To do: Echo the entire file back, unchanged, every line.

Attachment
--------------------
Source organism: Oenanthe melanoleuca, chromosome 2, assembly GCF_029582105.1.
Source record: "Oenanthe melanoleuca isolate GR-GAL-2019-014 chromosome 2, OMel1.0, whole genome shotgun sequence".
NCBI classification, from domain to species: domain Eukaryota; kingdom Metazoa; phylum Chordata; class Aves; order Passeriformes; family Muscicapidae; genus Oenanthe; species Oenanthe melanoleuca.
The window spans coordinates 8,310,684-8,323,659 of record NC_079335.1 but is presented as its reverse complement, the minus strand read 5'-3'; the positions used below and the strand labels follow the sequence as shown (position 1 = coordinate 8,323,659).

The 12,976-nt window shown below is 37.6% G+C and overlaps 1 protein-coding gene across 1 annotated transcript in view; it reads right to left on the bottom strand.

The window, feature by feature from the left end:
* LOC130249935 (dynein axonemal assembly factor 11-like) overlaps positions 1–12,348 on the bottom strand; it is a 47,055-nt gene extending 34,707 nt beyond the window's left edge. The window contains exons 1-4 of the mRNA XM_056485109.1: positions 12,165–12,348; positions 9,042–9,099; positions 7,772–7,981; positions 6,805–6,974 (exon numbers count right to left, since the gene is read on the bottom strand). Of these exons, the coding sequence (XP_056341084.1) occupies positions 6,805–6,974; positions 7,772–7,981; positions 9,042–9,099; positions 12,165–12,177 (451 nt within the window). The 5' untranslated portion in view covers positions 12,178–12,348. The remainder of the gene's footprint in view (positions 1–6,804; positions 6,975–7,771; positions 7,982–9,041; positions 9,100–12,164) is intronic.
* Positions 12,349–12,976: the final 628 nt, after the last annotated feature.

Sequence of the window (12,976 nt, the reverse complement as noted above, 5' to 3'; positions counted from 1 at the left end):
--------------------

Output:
Source organism: Oenanthe melanoleuca, chromosome 2, assembly GCF_029582105.1.
Source record: "Oenanthe melanoleuca isolate GR-GAL-2019-014 chromosome 2, OMel1.0, whole genome shotgun sequence".
NCBI classification, from domain to species: domain Eukaryota; kingdom Metazoa; phylum Chordata; class Aves; order Passeriformes; family Muscicapidae; genus Oenanthe; species Oenanthe melanoleuca.
The window spans coordinates 8,310,684-8,323,659 of record NC_079335.1 but is presented as its reverse complement, the minus strand read 5'-3'; the positions used below and the strand labels follow the sequence as shown (position 1 = coordinate 8,323,659).

The 12,976-nt window shown below is 37.6% G+C and overlaps 1 protein-coding gene across 1 annotated transcript in view; it reads right to left on the bottom strand.

The window, feature by feature from the left end:
* LOC130249935 (dynein axonemal assembly factor 11-like) overlaps positions 1–12,348 on the bottom strand; it is a 47,055-nt gene extending 34,707 nt beyond the window's left edge. The window contains exons 1-4 of the mRNA XM_056485109.1: positions 12,165–12,348; positions 9,042–9,099; positions 7,772–7,981; positions 6,805–6,974 (exon numbers count right to left, since the gene is read on the bottom strand). Of these exons, the coding sequence (XP_056341084.1) occupies positions 6,805–6,974; positions 7,772–7,981; positions 9,042–9,099; positions 12,165–12,177 (451 nt within the window). The 5' untranslated portion in view covers positions 12,178–12,348. The remainder of the gene's footprint in view (positions 1–6,804; positions 6,975–7,771; positions 7,982–9,041; positions 9,100–12,164) is intronic.
* Positions 12,349–12,976: the final 628 nt, after the last annotated feature.

Sequence of the window (12,976 nt, the reverse complement as noted above, 5' to 3'; positions counted from 1 at the left end):